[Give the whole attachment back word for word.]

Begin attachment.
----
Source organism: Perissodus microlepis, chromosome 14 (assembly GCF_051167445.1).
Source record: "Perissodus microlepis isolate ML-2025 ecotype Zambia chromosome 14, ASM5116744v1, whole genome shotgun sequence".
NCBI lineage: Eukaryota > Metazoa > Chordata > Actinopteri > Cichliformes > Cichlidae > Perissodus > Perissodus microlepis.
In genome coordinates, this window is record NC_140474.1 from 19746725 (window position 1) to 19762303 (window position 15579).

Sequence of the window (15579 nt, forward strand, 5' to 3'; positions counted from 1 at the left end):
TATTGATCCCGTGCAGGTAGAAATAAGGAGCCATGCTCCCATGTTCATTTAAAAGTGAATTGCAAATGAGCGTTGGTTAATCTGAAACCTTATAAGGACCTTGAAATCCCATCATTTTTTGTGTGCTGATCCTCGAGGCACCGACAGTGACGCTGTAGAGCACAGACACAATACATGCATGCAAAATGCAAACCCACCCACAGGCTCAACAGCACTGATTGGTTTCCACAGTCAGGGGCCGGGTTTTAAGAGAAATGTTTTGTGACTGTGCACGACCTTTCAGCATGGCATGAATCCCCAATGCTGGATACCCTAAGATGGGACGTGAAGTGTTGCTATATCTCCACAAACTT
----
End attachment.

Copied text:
Source organism: Perissodus microlepis, chromosome 14 (assembly GCF_051167445.1).
Source record: "Perissodus microlepis isolate ML-2025 ecotype Zambia chromosome 14, ASM5116744v1, whole genome shotgun sequence".
NCBI lineage: Eukaryota > Metazoa > Chordata > Actinopteri > Cichliformes > Cichlidae > Perissodus > Perissodus microlepis.
In genome coordinates, this window is record NC_140474.1 from 19746725 (window position 1) to 19762303 (window position 15579).

Sequence of the window (15579 nt, forward strand, 5' to 3'; positions counted from 1 at the left end):
TATTGATCCCGTGCAGGTAGAAATAAGGAGCCATGCTCCCATGTTCATTTAAAAGTGAATTGCAAATGAGCGTTGGTTAATCTGAAACCTTATAAGGACCTTGAAATCCCATCATTTTTTGTGTGCTGATCCTCGAGGCACCGACAGTGACGCTGTAGAGCACAGACACAATACATGCATGCAAAATGCAAACCCACCCACAGGCTCAACAGCACTGATTGGTTTCCACAGTCAGGGGCCGGGTTTTAAGAGAAATGTTTTGTGACTGTGCACGACCTTTCAGCATGGCATGAATCCCCAATGCTGGATACCCTAAGATGGGACGTGAAGTGTTGCTATATCTCCACAAACTT